Cargill kicked Velvet, who was on the canvas. Cargill slammed Velvet again and posed. Cargill picked Velvet up, but Velvet fought back and ran Cargill into the ropes before hitting a leg lariat, which took Cargill outside. Velvet went for a dive through the ropes, but Cargill responded with a slap that stopped everything. On the apron, Cargill slammed Velvet. Excalibur threw to break. [c]

Back from the break, Cargill was stomping on Velvet, who was in a corner. Cargill rag-dolled Velvet and did some push-ups in the middle of the ring. Velvet eventually hit some elbows and a boot before catching Cargill with a pair of take-downs. Velvet hit a version of a bulldog. After a little offense, Cargill hit a pump-kick to retake control.

Cargill went for her finisher, but Velvet countered into a pinfall for a super-close near-fall. Velvet hit a spear for a two-count. Velvet went for the Final Slice, but Cargill countered and hit Jaded for the win while posing on top of Velvet.

Jade Cargill defeated Red Velvet via pinfall in 9:47 to advance in the TBS Women’s Championship Tournament.

After the match, Thunder Rosa cut a promo backstage, saying she will beat Jamie Hayter in the quarterfinals of the TBS title tournament. Rosa had language that was bleeped. The commentary team then ran down the upcoming Dynamite card. They then cut to an interview with CM Punk backstage. Punk said CM Punk in Chicago is high stakes. Punk said he’s lost big in Chicago, but he’s also won big in Chicago. Punk told Marshall to bring his bad attitude to Chicago the day before Thanksgiving and they’d find out who the turkey is.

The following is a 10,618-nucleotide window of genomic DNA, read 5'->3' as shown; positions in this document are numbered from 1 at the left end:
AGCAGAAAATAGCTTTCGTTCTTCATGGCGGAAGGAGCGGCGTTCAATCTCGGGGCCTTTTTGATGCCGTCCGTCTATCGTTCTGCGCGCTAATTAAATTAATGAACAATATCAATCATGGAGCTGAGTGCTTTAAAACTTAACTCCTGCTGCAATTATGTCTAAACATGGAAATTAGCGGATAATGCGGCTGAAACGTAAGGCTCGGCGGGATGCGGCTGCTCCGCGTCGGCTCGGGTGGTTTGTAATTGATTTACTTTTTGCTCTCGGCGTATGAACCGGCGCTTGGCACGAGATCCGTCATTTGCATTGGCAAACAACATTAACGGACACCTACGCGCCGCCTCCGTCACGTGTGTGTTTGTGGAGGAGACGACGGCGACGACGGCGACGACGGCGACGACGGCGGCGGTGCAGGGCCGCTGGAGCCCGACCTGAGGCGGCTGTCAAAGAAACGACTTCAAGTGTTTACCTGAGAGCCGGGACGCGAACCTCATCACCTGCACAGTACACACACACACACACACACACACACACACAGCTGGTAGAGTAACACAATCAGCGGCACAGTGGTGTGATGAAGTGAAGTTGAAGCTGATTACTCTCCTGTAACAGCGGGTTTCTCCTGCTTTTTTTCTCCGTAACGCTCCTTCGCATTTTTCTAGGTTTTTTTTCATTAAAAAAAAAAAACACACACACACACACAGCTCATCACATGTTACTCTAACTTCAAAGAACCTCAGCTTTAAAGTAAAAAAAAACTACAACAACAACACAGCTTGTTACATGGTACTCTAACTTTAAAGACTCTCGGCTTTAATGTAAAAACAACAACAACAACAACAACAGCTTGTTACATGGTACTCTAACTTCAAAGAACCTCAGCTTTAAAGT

Excalibur threw to the split-screen bit with Mark Henry. Adam Cole said Jungle Boy tried to end their careers at Full Gear. Henry asked the babyfaces if they were worried about interference. Jungle Boy said they weren’t worried. Christian Cage chimed in and said they beat the living shit out of the heels at Full Gear. Christian said he was going to bring a chair to the ring. Mark Henry said it was time for the main event.

McGuire’s Musings: This was tough at times and with the outcome being expected, I was really rooting for these two to steal the show. I’m not quite sure they accomplished that. Cargill is still very green and Velvet deserves a load of credit for effort, but there’s just something about her act that feels flat. This was supposed to have blood-feud heat and the actual match itself just didn’t deliver it, even though both women showed good fire. I continue to wonder when Cargill will take her first loss and that’s coupled with a worry that she ends up winning this entire tournament. Not that she doesn’t show great potential, because she does, but I’m just not sure she’s ready for a belt. Unrelated: It’s beyond time to pull the plug on the main event Mark Henry interview segment. Beyond. Time.

3. Adam Cole and Bobby Fish vs. Jungle Boy and Luchasaurus. Both teams came out alone. The match began with Jungle Boy and Adam Cole. Jungle Boy got the best of the initial lock up, but Cole fought back with elbows and kicks. Jungle Boy eventually hit a loud chop and an arm-drag, but Cole responded with a kick to the face and a series of punches. Fish then tagged in.

Fish worked over Jungle Boy and flipped Luchasaurus off. Jungle Boy hit the same arm-drag on Fish and a chop before tagging in Luchasaurus, who landed a chop of his own on Fish. Luchasaurus tagged Jungle Boy in before long and Jungle Boy landed his delayed Senton for a one-count. Jungle Boy hit the ropes, but Cole kicked him to stop momentum. Fish then came back with a kick before the final PIP began [c].